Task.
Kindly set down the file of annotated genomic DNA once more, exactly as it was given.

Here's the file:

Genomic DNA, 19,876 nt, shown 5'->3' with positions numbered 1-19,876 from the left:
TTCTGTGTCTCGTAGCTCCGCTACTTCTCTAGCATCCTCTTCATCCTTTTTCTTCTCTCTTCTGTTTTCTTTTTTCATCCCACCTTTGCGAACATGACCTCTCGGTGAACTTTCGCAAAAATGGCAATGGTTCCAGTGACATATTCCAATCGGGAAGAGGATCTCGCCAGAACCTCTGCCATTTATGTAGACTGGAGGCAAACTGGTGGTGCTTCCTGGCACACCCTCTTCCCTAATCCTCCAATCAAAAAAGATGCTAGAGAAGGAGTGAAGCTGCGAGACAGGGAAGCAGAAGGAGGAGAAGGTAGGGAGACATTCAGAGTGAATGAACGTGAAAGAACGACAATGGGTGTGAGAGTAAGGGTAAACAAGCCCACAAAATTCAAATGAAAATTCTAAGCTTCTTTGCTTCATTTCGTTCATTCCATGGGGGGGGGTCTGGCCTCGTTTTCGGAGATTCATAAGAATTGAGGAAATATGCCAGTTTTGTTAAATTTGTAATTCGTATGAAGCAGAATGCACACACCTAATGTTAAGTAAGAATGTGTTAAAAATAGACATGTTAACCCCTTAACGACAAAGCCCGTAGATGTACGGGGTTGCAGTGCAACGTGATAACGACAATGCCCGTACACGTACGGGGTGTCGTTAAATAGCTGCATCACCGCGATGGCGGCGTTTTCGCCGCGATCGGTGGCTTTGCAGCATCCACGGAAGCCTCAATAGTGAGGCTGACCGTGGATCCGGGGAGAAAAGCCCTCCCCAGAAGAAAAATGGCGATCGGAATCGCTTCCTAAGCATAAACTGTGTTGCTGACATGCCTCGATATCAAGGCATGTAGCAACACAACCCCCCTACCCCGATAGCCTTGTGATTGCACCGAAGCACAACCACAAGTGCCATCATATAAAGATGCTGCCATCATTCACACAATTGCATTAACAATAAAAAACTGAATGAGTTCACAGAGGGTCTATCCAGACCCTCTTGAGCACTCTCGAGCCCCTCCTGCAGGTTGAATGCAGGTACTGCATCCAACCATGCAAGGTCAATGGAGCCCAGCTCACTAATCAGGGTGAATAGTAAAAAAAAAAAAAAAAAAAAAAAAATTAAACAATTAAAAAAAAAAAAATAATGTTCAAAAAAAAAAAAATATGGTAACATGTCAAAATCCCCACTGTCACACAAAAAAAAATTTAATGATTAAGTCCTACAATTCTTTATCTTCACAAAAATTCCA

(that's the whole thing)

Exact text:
Genomic DNA, 19,876 nt, shown 5'->3' with positions numbered 1-19,876 from the left:
TTCTGTGTCTCGTAGCTCCGCTACTTCTCTAGCATCCTCTTCATCCTTTTTCTTCTCTCTTCTGTTTTCTTTTTTCATCCCACCTTTGCGAACATGACCTCTCGGTGAACTTTCGCAAAAATGGCAATGGTTCCAGTGACATATTCCAATCGGGAAGAGGATCTCGCCAGAACCTCTGCCATTTATGTAGACTGGAGGCAAACTGGTGGTGCTTCCTGGCACACCCTCTTCCCTAATCCTCCAATCAAAAAAGATGCTAGAGAAGGAGTGAAGCTGCGAGACAGGGAAGCAGAAGGAGGAGAAGGTAGGGAGACATTCAGAGTGAATGAACGTGAAAGAACGACAATGGGTGTGAGAGTAAGGGTAAACAAGCCCACAAAATTCAAATGAAAATTCTAAGCTTCTTTGCTTCATTTCGTTCATTCCATGGGGGGGGGTCTGGCCTCGTTTTCGGAGATTCATAAGAATTGAGGAAATATGCCAGTTTTGTTAAATTTGTAATTCGTATGAAGCAGAATGCACACACCTAATGTTAAGTAAGAATGTGTTAAAAATAGACATGTTAACCCCTTAACGACAAAGCCCGTAGATGTACGGGGTTGCAGTGCAACGTGATAACGACAATGCCCGTACACGTACGGGGTGTCGTTAAATAGCTGCATCACCGCGATGGCGGCGTTTTCGCCGCGATCGGTGGCTTTGCAGCATCCACGGAAGCCTCAATAGTGAGGCTGACCGTGGATCCGGGGAGAAAAGCCCTCCCCAGAAGAAAAATGGCGATCGGAATCGCTTCCTAAGCATAAACTGTGTTGCTGACATGCCTCGATATCAAGGCATGTAGCAACACAACCCCCCTACCCCGATAGCCTTGTGATTGCACCGAAGCACAACCACAAGTGCCATCATATAAAGATGCTGCCATCATTCACACAATTGCATTAACAATAAAAAACTGAATGAGTTCACAGAGGGTCTATCCAGACCCTCTTGAGCACTCTCGAGCCCCTCCTGCAGGTTGAATGCAGGTACTGCATCCAACCATGCAAGGTCAATGGAGCCCAGCTCACTAATCAGGGTGAATAGTAAAAAAAAAAAAAAAAAAAAAAAAATTAAACAATTAAAAAAAAAAAAATAATGTTCAAAAAAAAAAAAATATGGTAACATGTCAAAATCCCCACTGTCACACAAAAAAAAATTTAATGATTAAGTCCTACAATTCTTTATCTTCACAAAAATTCCA